Wednesday, September 17, 2014

What We Do For Love

Little Cuter has about had it.  FlapJilly loves books, loves the turning pages, loves the feel of the cardboard in her hand, loves the bright pictures, love the closeness with her mommy... but Mommy is getting a little bit tired of the insipid verbiage accompanying all that wonderfulness.

I listened.  I commiserated. I nodded sagely, even though she couldn't see.  And then, I began to recite:
On buses ... and in cars... people come to the airport. 
They come to ride in big jet planes.
She laughed.

It's a foundational story in our family, the afternoon the infant Big Cuter had a runny nose, and I gave him a double dose of Dimetapp, and, afraid that if he went to sleep he'd be so drugged that he'd never wake up, I read "Airport.... by Byron Barton" over and over and over and over and over for hours and hours and hours on the sunny couch in the living room.  A bibliophile even as a baby, I was confident that the kid would stay awake as long as I was willing to read, and I was right.

The only problem with the plan was his absolute refusal to hear anything but "Airport... by Byron Barton.... On buses... and in cars... people come to the airport...."

That memory is 31 years old.  It's tinged with equal amounts of love and frustration.  And so it was that I took myself to Barnes and Noble and browsed the 0-3 aisle.  I skipped Eric Carle's Hungry Hungry Caterpillar and its sisters; she has duplicates of many titles already.  I wanted to be original, so I skipped the series Beautiful Annie began, Jennifer Adams' babylit books.  Anna Karenina is a fashion primer, Wuthering Heights takes on weather, and Frankenstein teaches anatomy.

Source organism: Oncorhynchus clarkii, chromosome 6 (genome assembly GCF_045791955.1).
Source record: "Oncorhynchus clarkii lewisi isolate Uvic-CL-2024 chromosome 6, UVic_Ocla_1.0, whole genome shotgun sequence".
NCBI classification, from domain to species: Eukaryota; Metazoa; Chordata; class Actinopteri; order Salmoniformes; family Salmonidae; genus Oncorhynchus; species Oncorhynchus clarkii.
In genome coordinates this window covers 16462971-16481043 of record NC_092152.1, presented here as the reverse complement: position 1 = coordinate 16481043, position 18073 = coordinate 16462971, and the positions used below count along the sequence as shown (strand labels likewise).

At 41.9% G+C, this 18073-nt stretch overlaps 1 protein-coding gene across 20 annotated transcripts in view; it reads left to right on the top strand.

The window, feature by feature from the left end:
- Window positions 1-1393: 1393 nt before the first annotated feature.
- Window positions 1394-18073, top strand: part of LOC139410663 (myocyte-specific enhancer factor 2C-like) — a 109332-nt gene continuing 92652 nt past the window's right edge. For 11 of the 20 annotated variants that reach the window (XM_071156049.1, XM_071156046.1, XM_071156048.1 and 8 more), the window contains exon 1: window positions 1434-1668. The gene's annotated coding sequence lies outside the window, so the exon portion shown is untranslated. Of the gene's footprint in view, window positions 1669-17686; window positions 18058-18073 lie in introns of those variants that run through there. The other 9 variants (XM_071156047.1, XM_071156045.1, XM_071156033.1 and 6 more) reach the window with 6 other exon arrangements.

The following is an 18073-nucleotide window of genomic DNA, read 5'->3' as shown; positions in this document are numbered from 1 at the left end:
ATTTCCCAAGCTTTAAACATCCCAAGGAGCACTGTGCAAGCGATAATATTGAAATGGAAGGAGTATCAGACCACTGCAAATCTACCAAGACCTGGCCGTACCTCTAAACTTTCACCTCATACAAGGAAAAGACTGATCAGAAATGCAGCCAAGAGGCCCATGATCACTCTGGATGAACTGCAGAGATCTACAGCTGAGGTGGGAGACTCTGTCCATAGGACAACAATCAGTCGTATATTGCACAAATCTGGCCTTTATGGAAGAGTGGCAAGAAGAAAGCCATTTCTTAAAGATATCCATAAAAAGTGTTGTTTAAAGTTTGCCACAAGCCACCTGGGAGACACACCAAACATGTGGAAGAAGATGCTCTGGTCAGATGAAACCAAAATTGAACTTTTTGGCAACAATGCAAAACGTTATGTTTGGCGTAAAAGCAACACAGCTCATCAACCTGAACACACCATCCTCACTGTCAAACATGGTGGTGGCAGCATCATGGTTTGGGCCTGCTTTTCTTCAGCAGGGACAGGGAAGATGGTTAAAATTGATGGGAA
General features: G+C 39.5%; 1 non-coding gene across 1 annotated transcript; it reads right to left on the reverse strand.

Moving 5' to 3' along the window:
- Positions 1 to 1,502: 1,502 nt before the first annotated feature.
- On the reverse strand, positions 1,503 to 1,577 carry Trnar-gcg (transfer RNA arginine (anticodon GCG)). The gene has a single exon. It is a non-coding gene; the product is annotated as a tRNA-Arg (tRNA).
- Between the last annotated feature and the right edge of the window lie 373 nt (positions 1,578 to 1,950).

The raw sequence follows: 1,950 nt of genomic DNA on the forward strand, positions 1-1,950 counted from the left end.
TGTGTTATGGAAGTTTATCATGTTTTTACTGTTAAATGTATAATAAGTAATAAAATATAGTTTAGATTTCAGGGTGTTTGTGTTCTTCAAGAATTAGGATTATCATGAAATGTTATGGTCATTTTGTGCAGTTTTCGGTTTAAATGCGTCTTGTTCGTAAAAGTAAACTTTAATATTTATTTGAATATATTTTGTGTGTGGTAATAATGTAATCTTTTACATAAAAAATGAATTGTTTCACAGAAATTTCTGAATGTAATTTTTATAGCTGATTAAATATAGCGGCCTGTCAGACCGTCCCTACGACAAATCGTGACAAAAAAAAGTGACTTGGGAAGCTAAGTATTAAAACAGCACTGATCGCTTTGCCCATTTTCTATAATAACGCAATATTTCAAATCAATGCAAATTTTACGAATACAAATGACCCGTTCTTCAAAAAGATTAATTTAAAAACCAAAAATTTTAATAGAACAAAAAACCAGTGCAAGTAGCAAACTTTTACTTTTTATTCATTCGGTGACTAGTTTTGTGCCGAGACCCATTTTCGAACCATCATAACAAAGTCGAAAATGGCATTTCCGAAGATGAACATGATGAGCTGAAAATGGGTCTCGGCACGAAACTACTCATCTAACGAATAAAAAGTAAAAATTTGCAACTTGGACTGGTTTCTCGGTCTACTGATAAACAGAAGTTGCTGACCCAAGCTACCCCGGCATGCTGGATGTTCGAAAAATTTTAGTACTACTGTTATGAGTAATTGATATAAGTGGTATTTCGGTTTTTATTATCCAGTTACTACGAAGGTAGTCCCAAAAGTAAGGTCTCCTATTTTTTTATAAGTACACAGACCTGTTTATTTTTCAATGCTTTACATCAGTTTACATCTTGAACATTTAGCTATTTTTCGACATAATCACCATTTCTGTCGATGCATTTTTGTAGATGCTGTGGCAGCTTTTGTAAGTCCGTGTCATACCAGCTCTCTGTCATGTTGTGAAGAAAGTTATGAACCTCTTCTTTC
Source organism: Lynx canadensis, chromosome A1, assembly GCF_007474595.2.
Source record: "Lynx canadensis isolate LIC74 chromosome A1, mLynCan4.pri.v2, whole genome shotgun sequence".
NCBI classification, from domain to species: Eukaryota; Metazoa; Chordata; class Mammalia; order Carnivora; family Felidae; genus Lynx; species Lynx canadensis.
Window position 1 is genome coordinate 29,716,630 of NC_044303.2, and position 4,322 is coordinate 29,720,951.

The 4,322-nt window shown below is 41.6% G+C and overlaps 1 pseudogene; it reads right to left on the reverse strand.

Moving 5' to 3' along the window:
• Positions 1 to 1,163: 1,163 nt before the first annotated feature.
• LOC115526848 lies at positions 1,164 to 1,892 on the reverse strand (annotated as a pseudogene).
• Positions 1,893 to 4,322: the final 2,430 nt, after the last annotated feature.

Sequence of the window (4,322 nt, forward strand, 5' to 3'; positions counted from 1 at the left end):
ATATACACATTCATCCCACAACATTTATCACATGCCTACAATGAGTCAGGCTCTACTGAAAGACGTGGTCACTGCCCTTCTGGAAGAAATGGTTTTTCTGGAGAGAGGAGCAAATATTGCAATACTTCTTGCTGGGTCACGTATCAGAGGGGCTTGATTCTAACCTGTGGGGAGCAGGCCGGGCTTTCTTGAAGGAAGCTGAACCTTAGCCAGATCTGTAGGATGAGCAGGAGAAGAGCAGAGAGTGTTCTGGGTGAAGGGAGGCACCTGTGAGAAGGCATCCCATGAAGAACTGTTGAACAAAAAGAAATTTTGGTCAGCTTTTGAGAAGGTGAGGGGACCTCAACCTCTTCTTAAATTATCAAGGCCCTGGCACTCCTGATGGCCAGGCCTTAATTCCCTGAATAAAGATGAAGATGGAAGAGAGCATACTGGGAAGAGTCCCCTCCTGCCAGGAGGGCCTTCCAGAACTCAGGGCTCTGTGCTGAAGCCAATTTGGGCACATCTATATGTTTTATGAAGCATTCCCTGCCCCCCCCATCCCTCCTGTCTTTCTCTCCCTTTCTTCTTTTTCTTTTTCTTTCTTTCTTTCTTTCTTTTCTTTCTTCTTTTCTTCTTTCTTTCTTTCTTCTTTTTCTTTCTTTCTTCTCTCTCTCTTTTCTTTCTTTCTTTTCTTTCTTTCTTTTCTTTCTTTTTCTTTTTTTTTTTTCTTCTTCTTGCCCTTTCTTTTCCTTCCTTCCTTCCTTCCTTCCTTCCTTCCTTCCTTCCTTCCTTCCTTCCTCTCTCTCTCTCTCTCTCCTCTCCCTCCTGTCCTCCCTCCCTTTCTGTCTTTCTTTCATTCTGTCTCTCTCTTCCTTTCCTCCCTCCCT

They are fabulous, with the simple pictures babies love, focusing on big eyes and bright blocks of color and words worthy of an English major, but I was trying to strike out on my own.

At the risk of ruining FlapJilly's surprise, I'll show you what I found.

Big bright and bold was my mantra, and Lots of Spots fit the bill perfectly. The poetry about turtles swimming and flat flounders with eyes topside and toads jumping will give Mommy a chance to act things out and vary her tone of voice and introduce new words and keep her sanity all at the same time.

I saw Adam Rex at the Tucson Festival of Books.  He was charming, self-effacing, and full of mischief. 

This one might be a bit much for a not-quite-two-month-old's attention span, but maybe, just maybe, they'll get to the end when Chu sneezes and wreaks havoc and smiles.

Smiling is a good thing.  I read this book twice before adding it to my stash.  I hope the girls like it as much as I did.

And finally, there's Little Fish, who's alliterative adventure as they splish and splash and swish and softly swim themselves to sleep can be accompanied by the finger puppet fish face coming right through the middle of the book.
Grandpa found the whole thing quite disturbing.
It made me laugh, and so I'm sending it along.
After all, disturbing is better than boring.
Isn't it?


  1. "Mrs. Tiggywinkle was nothing but a hedgehog!" And then we'd roll on the bed laughing hysterically. Night after night after night...

  2. I never got tired of the jingles in Sandra Boynton's books, and the art isn't bad either.


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